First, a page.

Warlords of Atlantis (1978)
The name of British director Kevin Connor has become synonymous with a series of Sci-Fi and Fantasy movies released in the 1970s by the short-lived British production company EMI Films which were famous for their not-so-special special effects, their clunky scripts and mixed repertoire of actors and actresses including Hammer Horror stalwart Peter Cushing and American B-movie legend Doug McClure (more famous now as the major inspiration for the character of Troy McClure in the ‘Simpsons’). However over the years the films of the EMI series have joined those other cult classics in the British tradition of low-budget but imaginative TV and movie offerings in the Science-Fiction and Horror genres, including the ‘Quatermass’ series (1953-2005) and of course ‘Doctor Who’ (1963-present). In the case of EMI such gems (or at least, nuggets) as ‘The Land That Time Forgot’ (1975), ‘At the Earth’s Core’ (1976) and ‘The People That Time Forgot’ (1977) are fondly remembered and remain high on the B-movie picks of many a geek. However the ‘Warlords of Atlantis’, though in some ways probably the most ambitious of the series, is also conversely the poorest and most lacklustre.
The storyline is simple enough (unsurprisingly). Set around the turn of the 19th century it features a British archaeologist called Professor Aitken (British actor Peter Gilmore in a quiescent role far away from his boisterous performance as the star of the contemporary BBC TV drama ‘The Onedin Line’) who has chartered a ship to take him out to sea in search of underwater evidence for the lost city of Atlantis, using a diving bell designed by American engineer Greg Collinson (McClure in a rather tired performance). However the crew of the ship almost immediately encounter danger, first with a giant reptile that attacks the diving bell while on a deep sea expedition and then by a mutiny onboard the ship which is interrupted by the attack of a giant octopus (in glorious, unconvincing rubber!) dragging most of the crew down to the undersea domain of Atlantis.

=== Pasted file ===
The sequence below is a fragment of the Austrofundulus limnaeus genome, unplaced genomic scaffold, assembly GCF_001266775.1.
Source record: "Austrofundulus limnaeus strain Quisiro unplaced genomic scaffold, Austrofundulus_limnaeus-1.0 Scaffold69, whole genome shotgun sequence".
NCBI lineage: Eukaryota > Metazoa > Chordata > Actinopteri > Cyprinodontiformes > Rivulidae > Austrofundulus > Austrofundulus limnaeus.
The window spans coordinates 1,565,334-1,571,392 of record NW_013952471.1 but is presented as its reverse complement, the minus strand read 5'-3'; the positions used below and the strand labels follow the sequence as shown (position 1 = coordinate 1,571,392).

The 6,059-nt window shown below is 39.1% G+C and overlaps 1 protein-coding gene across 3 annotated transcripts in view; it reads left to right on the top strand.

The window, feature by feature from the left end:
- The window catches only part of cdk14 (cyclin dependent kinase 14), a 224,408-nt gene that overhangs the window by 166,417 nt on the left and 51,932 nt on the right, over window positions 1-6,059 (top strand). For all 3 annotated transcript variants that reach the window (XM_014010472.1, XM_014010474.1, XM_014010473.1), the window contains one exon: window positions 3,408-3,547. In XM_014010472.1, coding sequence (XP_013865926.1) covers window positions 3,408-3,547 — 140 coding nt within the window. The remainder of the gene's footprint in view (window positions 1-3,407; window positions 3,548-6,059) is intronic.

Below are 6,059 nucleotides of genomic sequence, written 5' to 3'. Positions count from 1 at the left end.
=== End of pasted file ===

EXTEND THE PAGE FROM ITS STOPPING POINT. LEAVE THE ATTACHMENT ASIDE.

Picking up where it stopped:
There they meet the warlords of Atlantis (there is actually a genuinely wonderful stay-in-the-memory moment where the helmeted guards of the Warlords rise menacingly from the waters of an undersea lake) and become aware that the Atlanteans use human beings for slaves: as servants and warriors. The Atlanteans themselves are in fact alien refugees from Mars, who hide behind and manipulate human history. The rest of the movie is taken up with attempts by the main characters to escape the underwater city, and the inevitable romantic liaison for Dog McClure’s character with one of the female followers of the Atlanteans, Delphine (minor British actress Lea Brodie), until a less than satisfying dénouement is reached.
And that is pretty much it. Despite the above par direction, and sparks of imagination, the film is frequently let down by the rather lame nature of the script, the stretched out scenes where noting much in particular happens, and the sub-‘Blakes 7’ effects (even the hairstyles of the warlords look ABBA-esque silly). Most of the acting is ok, though no one in particular shines, and McClure is even more wooden than usual (if that is possible). However, justified criticisms aside, ‘Warlords of Atlantis’ is still likeable enough to make it worth a viewing, with a bright Technicolor feel to it (thanks to the ‘exotic’ locale shoots) and is in some ways everything that a good Saturday afternoon Sci-Fi flick should be about: easy on the eye and easy on the mind. And if the script or special effects don’t work for you – well, there is always Lea Brodie to look at.
‘Warlords of Atlantis’ is available in a rather pedestrian DVD edition perhaps reflecting its limited popularity – even within the world of cultdom. However there is an excellent value for money bundle available, with the wonderfully overblown title of ‘The Doug McClure Fantasy Adventure Triple Bill’, which features along with the ‘Warlords of Atlantis’, two other classic titles: ‘The Land That Time Forgot’ and ‘At the Earth’s Core’. Now that is what I call a good way to spend an evening. Settle in with a good Chinese and enjoy!